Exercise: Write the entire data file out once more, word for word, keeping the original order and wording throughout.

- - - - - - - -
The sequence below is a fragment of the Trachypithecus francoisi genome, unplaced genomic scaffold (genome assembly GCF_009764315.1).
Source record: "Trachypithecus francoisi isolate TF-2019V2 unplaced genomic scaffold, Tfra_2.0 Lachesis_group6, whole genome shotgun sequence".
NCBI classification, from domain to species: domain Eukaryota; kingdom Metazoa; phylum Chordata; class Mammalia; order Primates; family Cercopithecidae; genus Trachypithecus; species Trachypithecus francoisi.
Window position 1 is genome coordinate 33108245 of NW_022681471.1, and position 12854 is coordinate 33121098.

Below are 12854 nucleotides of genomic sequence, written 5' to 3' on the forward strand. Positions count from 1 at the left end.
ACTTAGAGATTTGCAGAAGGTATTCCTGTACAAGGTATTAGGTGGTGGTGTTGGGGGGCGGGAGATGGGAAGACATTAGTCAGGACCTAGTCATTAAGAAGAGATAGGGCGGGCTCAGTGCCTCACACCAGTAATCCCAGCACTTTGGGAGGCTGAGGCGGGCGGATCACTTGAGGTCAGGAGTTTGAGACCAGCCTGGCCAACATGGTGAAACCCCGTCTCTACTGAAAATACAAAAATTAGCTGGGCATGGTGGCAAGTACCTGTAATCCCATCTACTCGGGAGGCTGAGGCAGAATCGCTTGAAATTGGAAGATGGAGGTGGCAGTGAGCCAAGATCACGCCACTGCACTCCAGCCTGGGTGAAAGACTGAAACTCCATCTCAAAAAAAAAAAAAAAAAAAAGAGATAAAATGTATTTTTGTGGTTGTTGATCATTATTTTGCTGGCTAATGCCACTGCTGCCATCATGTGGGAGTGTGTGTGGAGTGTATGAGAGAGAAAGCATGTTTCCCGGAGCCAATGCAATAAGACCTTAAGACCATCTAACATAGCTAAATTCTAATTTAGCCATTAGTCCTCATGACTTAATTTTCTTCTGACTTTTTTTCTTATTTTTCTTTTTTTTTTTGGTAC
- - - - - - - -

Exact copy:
The sequence below is a fragment of the Trachypithecus francoisi genome, unplaced genomic scaffold (genome assembly GCF_009764315.1).
Source record: "Trachypithecus francoisi isolate TF-2019V2 unplaced genomic scaffold, Tfra_2.0 Lachesis_group6, whole genome shotgun sequence".
NCBI classification, from domain to species: domain Eukaryota; kingdom Metazoa; phylum Chordata; class Mammalia; order Primates; family Cercopithecidae; genus Trachypithecus; species Trachypithecus francoisi.
Window position 1 is genome coordinate 33108245 of NW_022681471.1, and position 12854 is coordinate 33121098.

Below are 12854 nucleotides of genomic sequence, written 5' to 3' on the forward strand. Positions count from 1 at the left end.
ACTTAGAGATTTGCAGAAGGTATTCCTGTACAAGGTATTAGGTGGTGGTGTTGGGGGGCGGGAGATGGGAAGACATTAGTCAGGACCTAGTCATTAAGAAGAGATAGGGCGGGCTCAGTGCCTCACACCAGTAATCCCAGCACTTTGGGAGGCTGAGGCGGGCGGATCACTTGAGGTCAGGAGTTTGAGACCAGCCTGGCCAACATGGTGAAACCCCGTCTCTACTGAAAATACAAAAATTAGCTGGGCATGGTGGCAAGTACCTGTAATCCCATCTACTCGGGAGGCTGAGGCAGAATCGCTTGAAATTGGAAGATGGAGGTGGCAGTGAGCCAAGATCACGCCACTGCACTCCAGCCTGGGTGAAAGACTGAAACTCCATCTCAAAAAAAAAAAAAAAAAAAAGAGATAAAATGTATTTTTGTGGTTGTTGATCATTATTTTGCTGGCTAATGCCACTGCTGCCATCATGTGGGAGTGTGTGTGGAGTGTATGAGAGAGAAAGCATGTTTCCCGGAGCCAATGCAATAAGACCTTAAGACCATCTAACATAGCTAAATTCTAATTTAGCCATTAGTCCTCATGACTTAATTTTCTTCTGACTTTTTTTCTTATTTTTCTTTTTTTTTTTGGTAC